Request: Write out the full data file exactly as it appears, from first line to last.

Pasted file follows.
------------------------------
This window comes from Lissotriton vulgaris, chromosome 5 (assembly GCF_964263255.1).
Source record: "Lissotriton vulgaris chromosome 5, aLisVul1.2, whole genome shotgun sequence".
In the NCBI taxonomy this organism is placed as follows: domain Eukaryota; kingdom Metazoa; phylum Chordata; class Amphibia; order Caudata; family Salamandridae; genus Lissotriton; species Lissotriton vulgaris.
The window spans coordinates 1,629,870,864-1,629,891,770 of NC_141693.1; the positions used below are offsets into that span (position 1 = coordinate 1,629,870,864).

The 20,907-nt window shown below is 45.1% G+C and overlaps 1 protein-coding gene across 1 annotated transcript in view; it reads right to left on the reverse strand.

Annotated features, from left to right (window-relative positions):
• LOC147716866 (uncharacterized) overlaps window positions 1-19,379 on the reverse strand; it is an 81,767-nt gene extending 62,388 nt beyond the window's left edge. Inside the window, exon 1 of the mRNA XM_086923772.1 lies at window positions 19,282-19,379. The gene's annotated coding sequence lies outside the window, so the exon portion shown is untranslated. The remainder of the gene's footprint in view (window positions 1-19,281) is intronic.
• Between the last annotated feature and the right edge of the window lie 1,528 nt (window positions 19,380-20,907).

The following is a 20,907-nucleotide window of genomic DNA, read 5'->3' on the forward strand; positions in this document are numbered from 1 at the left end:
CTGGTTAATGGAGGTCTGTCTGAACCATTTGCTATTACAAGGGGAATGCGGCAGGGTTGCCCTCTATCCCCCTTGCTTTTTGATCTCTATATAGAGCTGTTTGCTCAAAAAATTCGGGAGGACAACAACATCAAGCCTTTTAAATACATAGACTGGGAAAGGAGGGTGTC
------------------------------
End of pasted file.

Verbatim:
This window comes from Lissotriton vulgaris, chromosome 5 (assembly GCF_964263255.1).
Source record: "Lissotriton vulgaris chromosome 5, aLisVul1.2, whole genome shotgun sequence".
In the NCBI taxonomy this organism is placed as follows: domain Eukaryota; kingdom Metazoa; phylum Chordata; class Amphibia; order Caudata; family Salamandridae; genus Lissotriton; species Lissotriton vulgaris.
The window spans coordinates 1,629,870,864-1,629,891,770 of NC_141693.1; the positions used below are offsets into that span (position 1 = coordinate 1,629,870,864).

The 20,907-nt window shown below is 45.1% G+C and overlaps 1 protein-coding gene across 1 annotated transcript in view; it reads right to left on the reverse strand.

Annotated features, from left to right (window-relative positions):
• LOC147716866 (uncharacterized) overlaps window positions 1-19,379 on the reverse strand; it is an 81,767-nt gene extending 62,388 nt beyond the window's left edge. Inside the window, exon 1 of the mRNA XM_086923772.1 lies at window positions 19,282-19,379. The gene's annotated coding sequence lies outside the window, so the exon portion shown is untranslated. The remainder of the gene's footprint in view (window positions 1-19,281) is intronic.
• Between the last annotated feature and the right edge of the window lie 1,528 nt (window positions 19,380-20,907).

The following is a 20,907-nucleotide window of genomic DNA, read 5'->3' on the forward strand; positions in this document are numbered from 1 at the left end:
CTGGTTAATGGAGGTCTGTCTGAACCATTTGCTATTACAAGGGGAATGCGGCAGGGTTGCCCTCTATCCCCCTTGCTTTTTGATCTCTATATAGAGCTGTTTGCTCAAAAAATTCGGGAGGACAACAACATCAAGCCTTTTAAATACATAGACTGGGAAAGGAGGGTGTC